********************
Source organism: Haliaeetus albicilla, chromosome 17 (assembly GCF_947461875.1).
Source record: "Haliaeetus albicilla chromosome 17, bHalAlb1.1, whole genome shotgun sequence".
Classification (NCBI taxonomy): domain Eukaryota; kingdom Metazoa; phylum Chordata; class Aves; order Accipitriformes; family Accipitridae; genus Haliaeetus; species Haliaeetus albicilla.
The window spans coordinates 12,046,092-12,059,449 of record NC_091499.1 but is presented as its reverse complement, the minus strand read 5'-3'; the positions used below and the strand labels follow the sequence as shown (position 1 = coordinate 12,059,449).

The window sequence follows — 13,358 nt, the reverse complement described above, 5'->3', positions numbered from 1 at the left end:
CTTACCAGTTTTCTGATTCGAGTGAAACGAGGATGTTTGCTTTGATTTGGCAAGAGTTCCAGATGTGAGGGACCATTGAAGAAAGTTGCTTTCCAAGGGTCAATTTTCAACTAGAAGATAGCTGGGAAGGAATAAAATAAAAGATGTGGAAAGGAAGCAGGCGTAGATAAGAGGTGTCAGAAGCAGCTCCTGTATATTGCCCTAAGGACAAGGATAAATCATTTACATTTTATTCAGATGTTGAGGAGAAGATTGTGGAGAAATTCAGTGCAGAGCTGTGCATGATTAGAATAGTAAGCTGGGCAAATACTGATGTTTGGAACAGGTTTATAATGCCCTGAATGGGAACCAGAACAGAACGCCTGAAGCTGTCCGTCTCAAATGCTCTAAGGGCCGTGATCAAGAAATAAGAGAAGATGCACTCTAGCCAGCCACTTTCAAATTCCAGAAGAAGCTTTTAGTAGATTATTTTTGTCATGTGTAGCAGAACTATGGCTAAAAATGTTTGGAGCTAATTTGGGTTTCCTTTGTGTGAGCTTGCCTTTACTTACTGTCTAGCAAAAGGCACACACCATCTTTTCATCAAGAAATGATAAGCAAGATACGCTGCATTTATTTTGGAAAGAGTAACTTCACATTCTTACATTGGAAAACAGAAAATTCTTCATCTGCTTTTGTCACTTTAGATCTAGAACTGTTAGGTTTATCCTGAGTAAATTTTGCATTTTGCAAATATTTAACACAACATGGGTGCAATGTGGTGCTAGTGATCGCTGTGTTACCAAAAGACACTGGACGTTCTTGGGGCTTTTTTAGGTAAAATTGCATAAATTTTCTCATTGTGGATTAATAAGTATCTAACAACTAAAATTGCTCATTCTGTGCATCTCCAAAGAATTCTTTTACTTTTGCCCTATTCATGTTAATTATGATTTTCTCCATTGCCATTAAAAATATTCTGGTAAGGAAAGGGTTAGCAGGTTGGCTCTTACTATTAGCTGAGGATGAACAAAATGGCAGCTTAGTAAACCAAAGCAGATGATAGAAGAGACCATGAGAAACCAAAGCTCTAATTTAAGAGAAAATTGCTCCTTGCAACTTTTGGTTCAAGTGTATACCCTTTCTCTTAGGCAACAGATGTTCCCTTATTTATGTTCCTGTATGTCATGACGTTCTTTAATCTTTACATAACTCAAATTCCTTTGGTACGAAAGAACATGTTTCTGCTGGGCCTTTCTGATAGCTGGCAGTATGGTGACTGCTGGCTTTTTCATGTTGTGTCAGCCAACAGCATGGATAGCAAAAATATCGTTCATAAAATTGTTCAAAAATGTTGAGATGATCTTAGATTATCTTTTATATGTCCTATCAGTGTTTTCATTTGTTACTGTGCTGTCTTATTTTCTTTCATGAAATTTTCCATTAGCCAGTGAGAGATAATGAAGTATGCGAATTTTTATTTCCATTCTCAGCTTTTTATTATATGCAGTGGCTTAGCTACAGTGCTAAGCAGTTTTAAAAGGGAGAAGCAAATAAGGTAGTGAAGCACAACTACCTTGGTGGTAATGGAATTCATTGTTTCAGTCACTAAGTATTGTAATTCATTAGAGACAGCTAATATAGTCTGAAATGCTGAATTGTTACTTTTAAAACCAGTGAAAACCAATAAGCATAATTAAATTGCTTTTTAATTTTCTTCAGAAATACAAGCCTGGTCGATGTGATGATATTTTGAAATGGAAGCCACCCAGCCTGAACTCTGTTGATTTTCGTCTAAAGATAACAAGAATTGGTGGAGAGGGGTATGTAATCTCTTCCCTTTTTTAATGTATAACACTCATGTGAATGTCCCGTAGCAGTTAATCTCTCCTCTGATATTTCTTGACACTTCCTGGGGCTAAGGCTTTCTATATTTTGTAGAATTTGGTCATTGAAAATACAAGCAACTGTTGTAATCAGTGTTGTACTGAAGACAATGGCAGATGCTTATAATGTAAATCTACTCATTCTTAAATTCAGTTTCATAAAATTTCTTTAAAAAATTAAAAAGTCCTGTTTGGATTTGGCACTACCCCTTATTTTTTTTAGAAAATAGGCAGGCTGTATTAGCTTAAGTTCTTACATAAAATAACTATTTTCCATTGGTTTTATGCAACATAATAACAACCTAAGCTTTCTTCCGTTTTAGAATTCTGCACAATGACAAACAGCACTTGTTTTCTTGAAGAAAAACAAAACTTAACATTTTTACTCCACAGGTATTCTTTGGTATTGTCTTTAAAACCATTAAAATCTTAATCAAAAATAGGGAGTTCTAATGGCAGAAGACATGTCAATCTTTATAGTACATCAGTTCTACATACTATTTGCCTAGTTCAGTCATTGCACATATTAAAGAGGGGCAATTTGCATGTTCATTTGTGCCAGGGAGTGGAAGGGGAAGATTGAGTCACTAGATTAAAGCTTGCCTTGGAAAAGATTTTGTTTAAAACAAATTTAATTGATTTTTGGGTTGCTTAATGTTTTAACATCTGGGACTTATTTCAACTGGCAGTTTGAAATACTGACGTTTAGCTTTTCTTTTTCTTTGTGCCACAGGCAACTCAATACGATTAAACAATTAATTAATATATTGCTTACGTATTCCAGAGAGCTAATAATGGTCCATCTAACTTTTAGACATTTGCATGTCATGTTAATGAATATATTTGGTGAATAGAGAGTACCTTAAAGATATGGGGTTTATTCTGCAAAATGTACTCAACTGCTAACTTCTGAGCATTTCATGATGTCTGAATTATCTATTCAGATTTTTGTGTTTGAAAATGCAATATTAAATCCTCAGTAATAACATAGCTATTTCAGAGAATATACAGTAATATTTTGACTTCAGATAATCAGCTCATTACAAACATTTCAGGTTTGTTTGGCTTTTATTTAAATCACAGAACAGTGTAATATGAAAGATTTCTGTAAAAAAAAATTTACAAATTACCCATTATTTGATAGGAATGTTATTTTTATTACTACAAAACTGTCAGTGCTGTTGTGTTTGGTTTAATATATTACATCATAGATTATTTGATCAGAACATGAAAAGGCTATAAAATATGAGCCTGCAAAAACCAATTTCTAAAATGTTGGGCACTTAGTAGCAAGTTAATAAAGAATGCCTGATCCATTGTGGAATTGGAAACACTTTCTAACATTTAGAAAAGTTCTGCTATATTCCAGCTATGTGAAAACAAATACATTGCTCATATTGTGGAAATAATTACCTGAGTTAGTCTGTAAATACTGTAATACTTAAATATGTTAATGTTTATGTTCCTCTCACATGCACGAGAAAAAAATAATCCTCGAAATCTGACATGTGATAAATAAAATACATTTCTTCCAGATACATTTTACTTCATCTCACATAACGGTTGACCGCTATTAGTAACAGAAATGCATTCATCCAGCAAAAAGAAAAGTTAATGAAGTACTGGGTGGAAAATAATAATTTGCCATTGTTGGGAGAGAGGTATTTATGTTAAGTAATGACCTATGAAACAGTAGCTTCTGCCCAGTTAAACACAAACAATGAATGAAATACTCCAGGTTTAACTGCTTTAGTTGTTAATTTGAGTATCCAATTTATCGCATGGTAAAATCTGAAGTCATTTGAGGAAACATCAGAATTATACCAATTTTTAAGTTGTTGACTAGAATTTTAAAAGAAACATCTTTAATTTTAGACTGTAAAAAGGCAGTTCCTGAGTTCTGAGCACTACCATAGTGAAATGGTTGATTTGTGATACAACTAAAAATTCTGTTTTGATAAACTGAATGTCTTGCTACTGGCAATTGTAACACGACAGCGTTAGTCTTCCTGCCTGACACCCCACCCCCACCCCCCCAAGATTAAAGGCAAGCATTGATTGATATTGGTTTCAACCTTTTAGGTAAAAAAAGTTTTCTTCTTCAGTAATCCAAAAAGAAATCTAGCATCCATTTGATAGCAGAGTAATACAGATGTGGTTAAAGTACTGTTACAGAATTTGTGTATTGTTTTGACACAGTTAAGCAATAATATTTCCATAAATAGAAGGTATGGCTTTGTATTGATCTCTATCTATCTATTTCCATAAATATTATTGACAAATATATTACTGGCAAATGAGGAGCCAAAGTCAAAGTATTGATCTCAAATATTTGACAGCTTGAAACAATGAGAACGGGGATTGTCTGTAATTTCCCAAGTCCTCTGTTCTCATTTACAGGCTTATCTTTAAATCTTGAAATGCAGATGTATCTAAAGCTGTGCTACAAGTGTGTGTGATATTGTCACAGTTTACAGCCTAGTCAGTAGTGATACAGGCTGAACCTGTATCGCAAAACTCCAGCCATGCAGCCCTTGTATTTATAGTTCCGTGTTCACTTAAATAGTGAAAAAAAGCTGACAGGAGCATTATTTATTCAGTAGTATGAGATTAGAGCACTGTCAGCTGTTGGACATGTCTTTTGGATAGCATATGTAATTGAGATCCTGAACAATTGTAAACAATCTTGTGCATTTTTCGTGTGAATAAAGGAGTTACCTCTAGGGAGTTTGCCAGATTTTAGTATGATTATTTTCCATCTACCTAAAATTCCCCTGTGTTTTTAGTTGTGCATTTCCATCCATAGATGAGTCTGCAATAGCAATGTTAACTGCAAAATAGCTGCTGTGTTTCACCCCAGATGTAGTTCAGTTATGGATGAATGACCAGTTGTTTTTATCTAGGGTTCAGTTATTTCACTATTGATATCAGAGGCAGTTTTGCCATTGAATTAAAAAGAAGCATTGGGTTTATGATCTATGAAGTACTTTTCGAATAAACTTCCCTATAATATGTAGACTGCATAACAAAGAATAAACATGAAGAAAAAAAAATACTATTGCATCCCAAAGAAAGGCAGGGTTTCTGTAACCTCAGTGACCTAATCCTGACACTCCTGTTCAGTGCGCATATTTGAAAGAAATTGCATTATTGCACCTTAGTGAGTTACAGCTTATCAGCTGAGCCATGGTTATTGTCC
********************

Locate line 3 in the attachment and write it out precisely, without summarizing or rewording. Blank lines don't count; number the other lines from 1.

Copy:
Classification (NCBI taxonomy): domain Eukaryota; kingdom Metazoa; phylum Chordata; class Aves; order Accipitriformes; family Accipitridae; genus Haliaeetus; species Haliaeetus albicilla.